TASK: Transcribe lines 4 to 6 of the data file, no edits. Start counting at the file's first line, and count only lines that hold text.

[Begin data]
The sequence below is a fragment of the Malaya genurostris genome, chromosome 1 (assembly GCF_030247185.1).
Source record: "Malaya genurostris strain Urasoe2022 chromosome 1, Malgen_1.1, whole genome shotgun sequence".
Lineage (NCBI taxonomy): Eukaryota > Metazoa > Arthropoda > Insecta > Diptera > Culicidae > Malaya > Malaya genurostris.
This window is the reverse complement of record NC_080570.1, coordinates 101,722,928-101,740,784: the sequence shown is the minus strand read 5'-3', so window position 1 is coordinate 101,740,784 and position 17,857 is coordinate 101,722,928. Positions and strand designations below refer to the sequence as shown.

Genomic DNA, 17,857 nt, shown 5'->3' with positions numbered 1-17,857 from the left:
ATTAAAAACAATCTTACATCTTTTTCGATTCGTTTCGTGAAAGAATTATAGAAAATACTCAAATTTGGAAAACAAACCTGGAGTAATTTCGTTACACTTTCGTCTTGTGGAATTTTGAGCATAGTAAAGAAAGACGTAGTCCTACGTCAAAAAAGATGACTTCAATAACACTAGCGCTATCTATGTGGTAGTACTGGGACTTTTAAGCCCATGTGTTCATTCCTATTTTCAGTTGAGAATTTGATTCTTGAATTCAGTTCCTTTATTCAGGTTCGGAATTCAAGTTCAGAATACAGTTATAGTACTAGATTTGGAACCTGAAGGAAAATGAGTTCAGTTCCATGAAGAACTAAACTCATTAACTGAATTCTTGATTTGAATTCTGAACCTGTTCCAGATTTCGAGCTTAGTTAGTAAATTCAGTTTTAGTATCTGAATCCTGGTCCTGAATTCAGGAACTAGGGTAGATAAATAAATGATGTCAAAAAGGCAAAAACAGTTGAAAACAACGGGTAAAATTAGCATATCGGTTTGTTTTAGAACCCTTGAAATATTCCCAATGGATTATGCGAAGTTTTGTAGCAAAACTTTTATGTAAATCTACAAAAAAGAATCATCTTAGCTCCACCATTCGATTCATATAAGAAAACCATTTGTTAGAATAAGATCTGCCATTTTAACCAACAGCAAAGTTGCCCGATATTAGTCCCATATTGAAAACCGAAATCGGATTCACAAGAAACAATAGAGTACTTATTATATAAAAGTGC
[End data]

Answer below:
This window is the reverse complement of record NC_080570.1, coordinates 101,722,928-101,740,784: the sequence shown is the minus strand read 5'-3', so window position 1 is coordinate 101,740,784 and position 17,857 is coordinate 101,722,928. Positions and strand designations below refer to the sequence as shown.

Genomic DNA, 17,857 nt, shown 5'->3' with positions numbered 1-17,857 from the left:
ATTAAAAACAATCTTACATCTTTTTCGATTCGTTTCGTGAAAGAATTATAGAAAATACTCAAATTTGGAAAACAAACCTGGAGTAATTTCGTTACACTTTCGTCTTGTGGAATTTTGAGCATAGTAAAGAAAGACGTAGTCCTACGTCAAAAAAGATGACTTCAATAACACTAGCGCTATCTATGTGGTAGTACTGGGACTTTTAAGCCCATGTGTTCATTCCTATTTTCAGTTGAGAATTTGATTCTTGAATTCAGTTCCTTTATTCAGGTTCGGAATTCAAGTTCAGAATACAGTTATAGTACTAGATTTGGAACCTGAAGGAAAATGAGTTCAGTTCCATGAAGAACTAAACTCATTAACTGAATTCTTGATTTGAATTCTGAACCTGTTCCAGATTTCGAGCTTAGTTAGTAAATTCAGTTTTAGTATCTGAATCCTGGTCCTGAATTCAGGAACTAGGGTAGATAAATAAATGATGTCAAAAAGGCAAAAACAGTTGAAAACAACGGGTAAAATTAGCATATCGGTTTGTTTTAGAACCCTTGAAATATTCCCAATGGATTATGCGAAGTTTTGTAGCAAAACTTTTATGTAAATCTACAAAAAAGAATCATCTTAGCTCCACCATTCGATTCATATAAGAAAACCATTTGTTAGAATAAGATCTGCCATTTTAACCAACAGCAAAGTTGCCCGATATTAGTCCCATATTGAAAACCGAAATCGGATTCACAAGAAACAATAGAGTACTTATTATATAAAAGTGC